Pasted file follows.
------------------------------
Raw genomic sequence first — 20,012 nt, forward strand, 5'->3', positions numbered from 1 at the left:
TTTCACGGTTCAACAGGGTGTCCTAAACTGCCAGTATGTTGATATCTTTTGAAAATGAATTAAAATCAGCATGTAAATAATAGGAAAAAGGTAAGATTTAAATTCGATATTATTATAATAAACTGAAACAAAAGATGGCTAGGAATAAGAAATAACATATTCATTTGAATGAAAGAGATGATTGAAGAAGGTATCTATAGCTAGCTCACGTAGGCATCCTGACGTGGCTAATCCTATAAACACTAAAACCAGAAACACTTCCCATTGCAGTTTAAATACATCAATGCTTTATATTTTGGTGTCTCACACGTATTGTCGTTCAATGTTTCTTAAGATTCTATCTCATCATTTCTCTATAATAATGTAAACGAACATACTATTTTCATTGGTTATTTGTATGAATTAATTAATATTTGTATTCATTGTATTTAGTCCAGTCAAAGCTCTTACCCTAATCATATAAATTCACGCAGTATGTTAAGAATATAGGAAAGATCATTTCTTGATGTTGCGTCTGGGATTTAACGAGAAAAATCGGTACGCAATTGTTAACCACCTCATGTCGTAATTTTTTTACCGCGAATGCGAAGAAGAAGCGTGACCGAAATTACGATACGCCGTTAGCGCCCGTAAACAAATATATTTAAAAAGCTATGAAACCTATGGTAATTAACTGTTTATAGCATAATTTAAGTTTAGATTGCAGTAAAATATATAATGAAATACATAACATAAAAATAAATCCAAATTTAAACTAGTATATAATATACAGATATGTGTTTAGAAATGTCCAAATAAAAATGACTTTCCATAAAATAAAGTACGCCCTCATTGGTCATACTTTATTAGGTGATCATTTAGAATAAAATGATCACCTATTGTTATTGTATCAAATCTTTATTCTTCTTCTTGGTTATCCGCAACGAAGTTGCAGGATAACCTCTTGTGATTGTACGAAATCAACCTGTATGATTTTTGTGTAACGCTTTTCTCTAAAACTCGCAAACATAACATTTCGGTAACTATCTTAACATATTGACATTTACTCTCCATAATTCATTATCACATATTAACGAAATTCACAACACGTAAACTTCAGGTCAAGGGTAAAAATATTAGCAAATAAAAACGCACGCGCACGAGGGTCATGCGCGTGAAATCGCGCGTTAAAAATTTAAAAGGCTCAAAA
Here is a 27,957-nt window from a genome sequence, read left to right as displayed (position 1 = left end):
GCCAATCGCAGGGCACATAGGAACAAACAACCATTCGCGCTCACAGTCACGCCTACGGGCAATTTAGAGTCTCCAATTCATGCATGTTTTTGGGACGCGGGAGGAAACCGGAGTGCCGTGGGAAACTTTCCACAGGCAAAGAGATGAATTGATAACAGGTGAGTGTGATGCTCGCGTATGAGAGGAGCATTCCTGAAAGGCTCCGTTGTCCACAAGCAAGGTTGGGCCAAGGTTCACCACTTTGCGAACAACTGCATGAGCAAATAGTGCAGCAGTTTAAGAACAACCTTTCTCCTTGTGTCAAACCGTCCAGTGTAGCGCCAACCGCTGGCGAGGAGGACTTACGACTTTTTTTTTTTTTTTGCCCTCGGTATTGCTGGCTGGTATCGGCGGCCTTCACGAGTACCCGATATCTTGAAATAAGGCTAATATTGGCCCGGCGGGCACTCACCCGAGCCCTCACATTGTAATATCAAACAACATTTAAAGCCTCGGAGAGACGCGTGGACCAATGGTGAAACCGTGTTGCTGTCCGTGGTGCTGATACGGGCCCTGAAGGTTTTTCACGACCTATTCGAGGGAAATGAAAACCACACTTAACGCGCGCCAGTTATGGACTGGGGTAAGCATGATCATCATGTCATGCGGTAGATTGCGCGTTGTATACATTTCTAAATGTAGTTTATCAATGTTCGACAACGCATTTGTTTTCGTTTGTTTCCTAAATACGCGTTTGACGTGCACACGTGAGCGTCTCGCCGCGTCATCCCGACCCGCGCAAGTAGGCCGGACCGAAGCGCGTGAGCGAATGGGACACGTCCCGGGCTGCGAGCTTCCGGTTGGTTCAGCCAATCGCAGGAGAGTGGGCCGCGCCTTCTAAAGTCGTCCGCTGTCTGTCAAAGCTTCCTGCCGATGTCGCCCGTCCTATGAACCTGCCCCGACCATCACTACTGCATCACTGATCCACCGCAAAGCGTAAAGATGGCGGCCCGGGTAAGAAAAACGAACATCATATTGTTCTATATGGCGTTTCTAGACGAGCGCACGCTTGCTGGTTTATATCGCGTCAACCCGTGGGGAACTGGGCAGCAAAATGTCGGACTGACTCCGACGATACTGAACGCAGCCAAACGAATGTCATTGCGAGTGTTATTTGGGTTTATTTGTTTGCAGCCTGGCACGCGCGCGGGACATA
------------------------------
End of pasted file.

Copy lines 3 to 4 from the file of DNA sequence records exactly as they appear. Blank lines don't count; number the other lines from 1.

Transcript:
Here is a 27,957-nt window from a genome sequence, read left to right as displayed (position 1 = left end):
GCCAATCGCAGGGCACATAGGAACAAACAACCATTCGCGCTCACAGTCACGCCTACGGGCAATTTAGAGTCTCCAATTCATGCATGTTTTTGGGACGCGGGAGGAAACCGGAGTGCCGTGGGAAACTTTCCACAGGCAAAGAGATGAATTGATAACAGGTGAGTGTGATGCTCGCGTATGAGAGGAGCATTCCTGAAAGGCTCCGTTGTCCACAAGCAAGGTTGGGCCAAGGTTCACCACTTTGCGAACAACTGCATGAGCAAATAGTGCAGCAGTTTAAGAACAACCTTTCTCCTTGTGTCAAACCGTCCAGTGTAGCGCCAACCGCTGGCGAGGAGGACTTACGACTTTTTTTTTTTTTTTGCCCTCGGTATTGCTGGCTGGTATCGGCGGCCTTCACGAGTACCCGATATCTTGAAATAAGGCTAATATTGGCCCGGCGGGCACTCACCCGAGCCCTCACATTGTAATATCAAACAACATTTAAAGCCTCGGAGAGACGCGTGGACCAATGGTGAAACCGTGTTGCTGTCCGTGGTGCTGATACGGGCCCTGAAGGTTTTTCACGACCTATTCGAGGGAAATGAAAACCACACTTAACGCGCGCCAGTTATGGACTGGGGTAAGCATGATCATCATGTCATGCGGTAGATTGCGCGTTGTATACATTTCTAAATGTAGTTTATCAATGTTCGACAACGCATTTGTTTTCGTTTGTTTCCTAAATACGCGTTTGACGTGCACACGTGAGCGTCTCGCCGCGTCATCCCGACCCGCGCAAGTAGGCCGGACCGAAGCGCGTGAGCGAATGGGACACGTCCCGGGCTGCGAGCTTCCGGTTGGTTCAGCCAATCGCAGGAGAGTGGGCCGCGCCTTCTAAAGTCGTCCGCTGTCTGTCAAAGCTTCCTGCCGATGTCGCCCGTCCTATGAACCTGCCCCGACCATCACTACTGCATCACTGATCCACCGCAAAGCGTAAAGATGGCGGCCCGGGTAAGAAAAACGAACATCATATTGTTCTATATGGCGTTTCTAGACGAGCGCACGCTTGCTGGTTTATATCGCGTCAACCCGTGGGGAACTGGGCAGCAAAATGTCGGACTGACTCCGACGATACTGAACGCAGCCAAACGAATGTCATTGCGAGTGTTATTTGGGTTTATTTGTTTGCAGCCTGGCACGCGCGCGGGACATA